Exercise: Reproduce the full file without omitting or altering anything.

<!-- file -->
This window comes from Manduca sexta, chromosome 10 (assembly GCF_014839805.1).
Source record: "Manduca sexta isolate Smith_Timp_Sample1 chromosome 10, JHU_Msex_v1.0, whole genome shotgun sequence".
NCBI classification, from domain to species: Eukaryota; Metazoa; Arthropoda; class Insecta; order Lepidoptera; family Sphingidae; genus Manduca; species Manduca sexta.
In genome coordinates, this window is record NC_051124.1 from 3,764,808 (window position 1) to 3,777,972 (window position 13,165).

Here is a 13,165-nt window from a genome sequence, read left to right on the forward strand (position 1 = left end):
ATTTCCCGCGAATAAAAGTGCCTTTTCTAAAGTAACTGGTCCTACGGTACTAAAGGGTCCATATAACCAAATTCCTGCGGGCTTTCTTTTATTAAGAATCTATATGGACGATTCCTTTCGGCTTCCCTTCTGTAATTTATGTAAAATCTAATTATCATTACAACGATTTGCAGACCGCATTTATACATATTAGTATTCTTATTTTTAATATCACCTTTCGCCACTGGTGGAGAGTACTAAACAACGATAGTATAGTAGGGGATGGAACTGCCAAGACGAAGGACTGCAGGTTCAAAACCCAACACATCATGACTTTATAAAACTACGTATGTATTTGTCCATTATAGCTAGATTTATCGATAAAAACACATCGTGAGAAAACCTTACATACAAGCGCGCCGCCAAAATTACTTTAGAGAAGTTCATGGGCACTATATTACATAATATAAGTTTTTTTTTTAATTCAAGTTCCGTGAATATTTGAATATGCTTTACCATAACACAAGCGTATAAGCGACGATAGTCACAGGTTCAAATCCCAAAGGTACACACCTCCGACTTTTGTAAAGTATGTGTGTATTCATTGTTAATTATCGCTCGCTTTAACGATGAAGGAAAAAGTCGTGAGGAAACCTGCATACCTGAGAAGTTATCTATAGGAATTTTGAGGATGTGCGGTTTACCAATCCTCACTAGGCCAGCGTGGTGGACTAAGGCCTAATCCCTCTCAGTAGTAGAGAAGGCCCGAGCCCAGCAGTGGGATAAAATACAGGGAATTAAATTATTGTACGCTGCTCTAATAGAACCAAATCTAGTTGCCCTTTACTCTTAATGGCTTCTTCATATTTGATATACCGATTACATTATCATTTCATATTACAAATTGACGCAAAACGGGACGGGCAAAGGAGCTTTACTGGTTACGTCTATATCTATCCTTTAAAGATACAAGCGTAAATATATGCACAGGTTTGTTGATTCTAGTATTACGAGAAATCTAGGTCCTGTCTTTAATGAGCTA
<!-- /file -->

This window comes from Manduca sexta, chromosome 10 (assembly GCF_014839805.1).
Source record: "Manduca sexta isolate Smith_Timp_Sample1 chromosome 10, JHU_Msex_v1.0, whole genome shotgun sequence".
NCBI classification, from domain to species: Eukaryota; Metazoa; Arthropoda; class Insecta; order Lepidoptera; family Sphingidae; genus Manduca; species Manduca sexta.
In genome coordinates, this window is record NC_051124.1 from 3,764,808 (window position 1) to 3,777,972 (window position 13,165).

Here is a 13,165-nt window from a genome sequence, read left to right on the forward strand (position 1 = left end):
ATTTCCCGCGAATAAAAGTGCCTTTTCTAAAGTAACTGGTCCTACGGTACTAAAGGGTCCATATAACCAAATTCCTGCGGGCTTTCTTTTATTAAGAATCTATATGGACGATTCCTTTCGGCTTCCCTTCTGTAATTTATGTAAAATCTAATTATCATTACAACGATTTGCAGACCGCATTTATACATATTAGTATTCTTATTTTTAATATCACCTTTCGCCACTGGTGGAGAGTACTAAACAACGATAGTATAGTAGGGGATGGAACTGCCAAGACGAAGGACTGCAGGTTCAAAACCCAACACATCATGACTTTATAAAACTACGTATGTATTTGTCCATTATAGCTAGATTTATCGATAAAAACACATCGTGAGAAAACCTTACATACAAGCGCGCCGCCAAAATTACTTTAGAGAAGTTCATGGGCACTATATTACATAATATAAGTTTTTTTTTTAATTCAAGTTCCGTGAATATTTGAATATGCTTTACCATAACACAAGCGTATAAGCGACGATAGTCACAGGTTCAAATCCCAAAGGTACACACCTCCGACTTTTGTAAAGTATGTGTGTATTCATTGTTAATTATCGCTCGCTTTAACGATGAAGGAAAAAGTCGTGAGGAAACCTGCATACCTGAGAAGTTATCTATAGGAATTTTGAGGATGTGCGGTTTACCAATCCTCACTAGGCCAGCGTGGTGGACTAAGGCCTAATCCCTCTCAGTAGTAGAGAAGGCCCGAGCCCAGCAGTGGGATAAAATACAGGGAATTAAATTATTGTACGCTGCTCTAATAGAACCAAATCTAGTTGCCCTTTACTCTTAATGGCTTCTTCATATTTGATATACCGATTACATTATCATTTCATATTACAAATTGACGCAAAACGGGACGGGCAAAGGAGCTTTACTGGTTACGTCTATATCTATCCTTTAAAGATACAAGCGTAAATATATGCACAGGTTTGTTGATTCTAGTATTACGAGAAATCTAGGTCCTGTCTTTAATGAGCTA